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  Anderston then & now                                 


Author John N. Cooper ("Mr.Anderston") .......I lost contact with John in 1984 but was  recently reunited through GlesgaPals and I am delighted to have this opportunity to inform you about his book/CD. 
Anyone who reads books about Glasgow will find his book/CD fascinating, expertly written and enhanced by photographs, maps and drawings. 
'Anderston then & now' .............. Will.McArthur, Webmaister.


ANDERSTON THEN & NOW  by John N Cooper

Anderston then & now  
Photograph - Anderston Cross cc1910 
This photograph represents the view most commonly associated with ‘Old Anderston’.
The instantly recognisable property stood on the junction of Argyle/Stobcross Street .
All the buildings in the photograph were removed during the 1960’s to make way
for construction work on the Kingston Bridge

Foreword by the author :
When I first contemplated writing the history of Anderston, during the mid 1960’s, I was prompted to complete the task when I heard comments such as "What is there in Anderston to write about? Not much happened there!” So, it was partly in response to such statements that I wrote my first historical account of Anderston entitled, 'Simply Anderston'. As I began gathering and collating material for 'Simply Anderston' I was aware that this would be the first complete history of Anderston ever written and was therefore imbued with a real sense of mission. Thankfully, a number of other authors have since recorded their version of Anderston's history. Now that the area has been the subject of a number of books, you may wonder why I have bothered to add to the list. The simple truth is, when I wrote ‘Simply Anderston’ I was still in my formative years, and the original manuscript was heavily edited to make publication costs viable. One of my longstanding ambitions was to complete the job I originally set out to do, hence the new title, Anderston Then & Now’.

To the casual observer or passer-by, a community is largely about the visual impact of buildings and the general ambience of an area. However, to the resident, the community is about the reality of daily life and of the hopes and dreams of the people. An exile returning to Anderston today would be hard pressed to find many recognisable landmarks. Gone are the familiar tenements and the factories that pre-date the early 1960's, in their place stand prestigious hotels, commercial properties and areas of new housing. Amid the generally unimpressive blocks of housing stock erected during the 1960-70’s some architecture of  'Old Anderston' .still survives; the Saving's Bank, at Shaftesbury Street; The Buttery, on Argyle Street; St Patrick's R.C. Church in North Street, and Washington Street School.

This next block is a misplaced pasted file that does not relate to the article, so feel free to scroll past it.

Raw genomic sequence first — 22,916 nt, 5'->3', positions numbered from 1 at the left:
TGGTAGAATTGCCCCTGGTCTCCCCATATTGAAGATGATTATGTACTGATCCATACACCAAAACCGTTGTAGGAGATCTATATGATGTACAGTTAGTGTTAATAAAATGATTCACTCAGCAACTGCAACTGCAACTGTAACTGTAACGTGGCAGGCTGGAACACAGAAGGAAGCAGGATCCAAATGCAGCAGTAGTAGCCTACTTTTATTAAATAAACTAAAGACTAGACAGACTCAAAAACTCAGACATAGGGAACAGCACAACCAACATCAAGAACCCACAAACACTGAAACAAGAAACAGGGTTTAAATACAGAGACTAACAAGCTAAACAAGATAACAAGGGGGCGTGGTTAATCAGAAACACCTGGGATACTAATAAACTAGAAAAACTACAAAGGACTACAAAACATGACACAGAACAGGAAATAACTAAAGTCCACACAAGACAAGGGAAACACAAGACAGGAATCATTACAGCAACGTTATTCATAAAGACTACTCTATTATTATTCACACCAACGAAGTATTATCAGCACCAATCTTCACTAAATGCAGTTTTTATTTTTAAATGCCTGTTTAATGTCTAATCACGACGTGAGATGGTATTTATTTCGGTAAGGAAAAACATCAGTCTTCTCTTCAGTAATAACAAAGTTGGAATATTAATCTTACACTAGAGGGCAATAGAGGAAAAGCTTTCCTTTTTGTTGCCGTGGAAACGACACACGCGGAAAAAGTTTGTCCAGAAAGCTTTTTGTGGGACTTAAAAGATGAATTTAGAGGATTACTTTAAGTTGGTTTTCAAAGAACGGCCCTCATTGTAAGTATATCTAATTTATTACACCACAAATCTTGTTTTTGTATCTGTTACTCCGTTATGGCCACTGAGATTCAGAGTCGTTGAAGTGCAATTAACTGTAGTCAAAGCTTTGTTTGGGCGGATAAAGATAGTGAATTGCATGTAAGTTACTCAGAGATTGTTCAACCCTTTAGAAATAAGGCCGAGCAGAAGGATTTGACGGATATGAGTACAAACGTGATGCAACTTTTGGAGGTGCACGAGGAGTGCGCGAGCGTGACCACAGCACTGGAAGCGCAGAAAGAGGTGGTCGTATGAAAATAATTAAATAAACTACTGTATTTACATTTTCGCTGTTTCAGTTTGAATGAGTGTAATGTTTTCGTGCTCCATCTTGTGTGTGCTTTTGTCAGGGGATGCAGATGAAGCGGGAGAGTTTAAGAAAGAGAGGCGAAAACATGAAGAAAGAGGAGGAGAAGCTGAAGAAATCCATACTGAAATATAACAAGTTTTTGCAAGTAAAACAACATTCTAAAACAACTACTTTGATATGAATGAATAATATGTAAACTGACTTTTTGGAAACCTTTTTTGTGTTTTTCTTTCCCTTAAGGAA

The real story of Anderston is about its people, both past and present; many notable people down through the years had strong affiliations with the area including such personalities as James Watt, David and Robert Napier, William Quarrier, Thomas Lipton, Duncan Macrae, Roddy McMillan and Tony Roper to name but a few.

I have primarily confined the story within the bounds of the area most commonly referred to as Anderston, a district of less than one mile square. Forming the western boundary is the SECC, then north to St. Vincent Crescent , Corunna Street, east along Argyle Street and Saint Vincent Street , Bothwell Street , down Pitt Street , along Holm Street to the eastern boundary marked by the Central Station, the River Clyde to the south is the natural barrier enclosing the entire geographical area
I am delighted to say, that thanks to advice from one of my colleagues, Mark Temple, ‘Anderston Then & Now’, is also available as a CD-ROM, making it the first history of Anderston available in disc format.
I again gratefully acknowledge the assistance and encouragement of the many people who helped with the original publication 'Simply Anderston' their assistance is still greatly appreciated and it is to them and everyone with an interest in Anderston that I dedicate ‘Anderston Then & Now’.

John N. Cooper, Jan 2004

The content of this publication is the intellectual property of the author to whom full copyright belongs.
John N Cooper 2004  All rights reserved.
No part of this publication may be reproduced, stored in a retrieval system,
or transmitted in any form or by any means electronic,
mechanical, photocopying, recording, or otherwise
without permission in writing from the author.


. Anderston then & now  is available in book & CD format and can be seen at the Mitchell library. 



 other Publications by John N Cooper 

All part of the Story

a concise history of the
Boys' Brigade
in the Anderston district of Glasgow.                                        

simply anderston

Simply Anderston




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